Meg Whitman is cleaning up more of Hewlett-Packard Co.’s big, complicated house.
On Wednesday the company said that it would be taking an accounting charge of $8 billion related to its 2008 acquisition of Electronic Data Systems Corp. for $13.9 billion. It also said that it would take a charge of $1.5 billion to $1.7 billion related to layoffs announced last May. HP had originally projected a charge of $1 billion in cutting some 27,000 jobs from its workforce of nearly 350,000, but said more workers took early retirement than it expected.
As a result of the charges, Hewlett-Packard said it would report a record loss of nearly $9 billion, or between $4.31 and $4.49 a share, when it announces third-quarter results on Aug. 22. Without the charges, the company said, it would have earnings of $1 a share, up from earlier projections of 94 cents to 97 cents.
Whitman, who became chief executive last September, also replaced the head of HP Enterprise Services, the business that absorbed EDS. That executive, John Visentin, had been named to the job a year ago by Leo Apotheker, Whitman’s predecessor. The new head of services is Mike Nefkens, an EDS veteran.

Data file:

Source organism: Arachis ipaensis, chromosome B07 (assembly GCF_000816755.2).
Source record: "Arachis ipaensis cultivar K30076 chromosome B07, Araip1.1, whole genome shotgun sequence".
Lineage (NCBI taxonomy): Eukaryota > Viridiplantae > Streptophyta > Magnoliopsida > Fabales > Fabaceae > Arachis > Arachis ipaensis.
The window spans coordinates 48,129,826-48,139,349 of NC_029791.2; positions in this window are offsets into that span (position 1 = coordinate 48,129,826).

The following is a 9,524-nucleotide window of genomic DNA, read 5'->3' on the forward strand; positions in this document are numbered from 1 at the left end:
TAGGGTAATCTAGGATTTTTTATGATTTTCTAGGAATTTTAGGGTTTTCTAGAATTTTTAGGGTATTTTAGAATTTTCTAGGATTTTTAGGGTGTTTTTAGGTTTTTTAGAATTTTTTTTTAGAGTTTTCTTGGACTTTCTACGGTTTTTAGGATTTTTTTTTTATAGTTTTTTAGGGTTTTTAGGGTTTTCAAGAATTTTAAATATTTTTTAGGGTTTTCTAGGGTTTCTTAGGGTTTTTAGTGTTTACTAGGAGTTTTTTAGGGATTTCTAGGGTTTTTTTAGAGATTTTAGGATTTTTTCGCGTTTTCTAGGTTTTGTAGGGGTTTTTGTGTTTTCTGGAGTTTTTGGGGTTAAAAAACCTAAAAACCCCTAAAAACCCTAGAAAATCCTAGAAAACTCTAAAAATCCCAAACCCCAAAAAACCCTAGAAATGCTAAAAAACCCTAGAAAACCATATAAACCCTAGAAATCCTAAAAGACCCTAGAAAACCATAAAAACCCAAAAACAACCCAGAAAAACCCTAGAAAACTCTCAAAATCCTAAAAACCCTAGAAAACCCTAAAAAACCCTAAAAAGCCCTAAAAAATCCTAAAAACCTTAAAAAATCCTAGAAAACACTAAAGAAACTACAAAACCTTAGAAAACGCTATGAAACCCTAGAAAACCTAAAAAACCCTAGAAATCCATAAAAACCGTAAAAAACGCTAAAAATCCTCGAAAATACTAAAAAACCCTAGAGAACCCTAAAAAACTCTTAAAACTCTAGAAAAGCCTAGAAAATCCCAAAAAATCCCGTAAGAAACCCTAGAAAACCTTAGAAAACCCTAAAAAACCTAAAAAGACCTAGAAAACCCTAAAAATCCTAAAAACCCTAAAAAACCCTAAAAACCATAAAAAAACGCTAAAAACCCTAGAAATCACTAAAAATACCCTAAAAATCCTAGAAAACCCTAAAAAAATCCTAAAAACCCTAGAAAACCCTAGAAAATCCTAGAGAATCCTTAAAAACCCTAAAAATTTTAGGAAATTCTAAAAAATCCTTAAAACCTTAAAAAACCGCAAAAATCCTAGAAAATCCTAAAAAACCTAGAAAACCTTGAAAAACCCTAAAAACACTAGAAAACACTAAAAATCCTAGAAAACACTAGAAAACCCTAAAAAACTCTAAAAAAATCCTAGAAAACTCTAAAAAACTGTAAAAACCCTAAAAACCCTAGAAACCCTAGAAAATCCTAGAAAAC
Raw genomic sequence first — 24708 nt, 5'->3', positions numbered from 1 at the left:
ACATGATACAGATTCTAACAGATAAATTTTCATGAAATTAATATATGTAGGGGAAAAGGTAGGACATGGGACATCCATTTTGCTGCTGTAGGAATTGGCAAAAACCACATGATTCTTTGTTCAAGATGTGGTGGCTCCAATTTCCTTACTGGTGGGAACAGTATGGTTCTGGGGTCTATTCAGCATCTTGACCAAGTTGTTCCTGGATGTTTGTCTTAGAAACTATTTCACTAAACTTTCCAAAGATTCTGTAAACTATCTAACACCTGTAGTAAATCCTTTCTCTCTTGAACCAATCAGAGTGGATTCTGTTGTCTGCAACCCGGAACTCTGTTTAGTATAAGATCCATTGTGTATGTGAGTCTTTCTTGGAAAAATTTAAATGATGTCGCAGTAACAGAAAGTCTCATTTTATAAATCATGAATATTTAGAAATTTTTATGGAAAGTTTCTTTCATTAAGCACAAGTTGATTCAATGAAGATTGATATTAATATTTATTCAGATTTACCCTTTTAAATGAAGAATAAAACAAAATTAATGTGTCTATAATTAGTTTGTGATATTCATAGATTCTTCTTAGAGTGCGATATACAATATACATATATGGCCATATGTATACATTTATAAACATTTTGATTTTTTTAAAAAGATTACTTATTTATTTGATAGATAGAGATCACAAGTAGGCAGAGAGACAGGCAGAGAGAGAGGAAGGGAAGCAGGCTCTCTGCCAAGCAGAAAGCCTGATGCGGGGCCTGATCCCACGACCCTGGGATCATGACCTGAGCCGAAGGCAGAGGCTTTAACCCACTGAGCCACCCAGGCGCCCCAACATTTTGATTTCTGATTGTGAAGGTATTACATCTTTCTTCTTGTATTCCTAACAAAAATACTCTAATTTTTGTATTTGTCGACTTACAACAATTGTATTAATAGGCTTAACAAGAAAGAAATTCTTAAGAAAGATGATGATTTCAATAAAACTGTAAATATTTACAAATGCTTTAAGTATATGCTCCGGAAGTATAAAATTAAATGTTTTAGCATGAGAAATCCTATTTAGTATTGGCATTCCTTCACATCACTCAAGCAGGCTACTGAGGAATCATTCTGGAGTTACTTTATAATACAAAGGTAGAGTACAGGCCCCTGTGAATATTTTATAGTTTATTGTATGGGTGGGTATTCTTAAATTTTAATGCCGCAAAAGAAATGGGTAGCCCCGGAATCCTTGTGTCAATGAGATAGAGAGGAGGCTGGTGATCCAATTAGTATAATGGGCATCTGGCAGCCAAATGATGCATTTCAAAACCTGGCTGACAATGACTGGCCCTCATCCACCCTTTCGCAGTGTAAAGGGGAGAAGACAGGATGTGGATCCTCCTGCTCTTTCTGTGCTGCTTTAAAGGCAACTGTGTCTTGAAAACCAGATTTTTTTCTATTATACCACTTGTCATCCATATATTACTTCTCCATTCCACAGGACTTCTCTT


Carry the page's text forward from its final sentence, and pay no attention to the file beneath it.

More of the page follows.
The same day that Apotheker named Visentin to head services, he also said he was buying the British software company Autonomy for $10.6 billion, and was thinking about selling Hewlett-Packard’s personal computer business, the world’s largest. The stock fell sharply, leading to Apotheker’s resignation. Under his tenure HP lost about $30 billion in market capitalization.
HP shares have fallen another 19 percent since Whitman took over, leaving it with a market capitalization of $38.34 billion. That drastic drop in the value of the company is one reason that HP was led, by accounting rules, to take the write-down for EDS.
Few appear to be calling for the resignation of Whitman, however, who has said it will take several years to turn the company around. Since taking charge, Whitman has announced that HP will keep its PC business, and has consolidated top management.
When Hewlett-Packard bought EDS in May 2008, it said EDS would give it a way to go after IBM in the services business, and noted that the combined revenues of HP and EDS would be $38 billion. In its last fiscal year, Hewlett-Packard services had revenue of just $35.9 billion. Most of that business was in low-margin outsourcing deals, with little of the profitable consulting services fees that power IBM.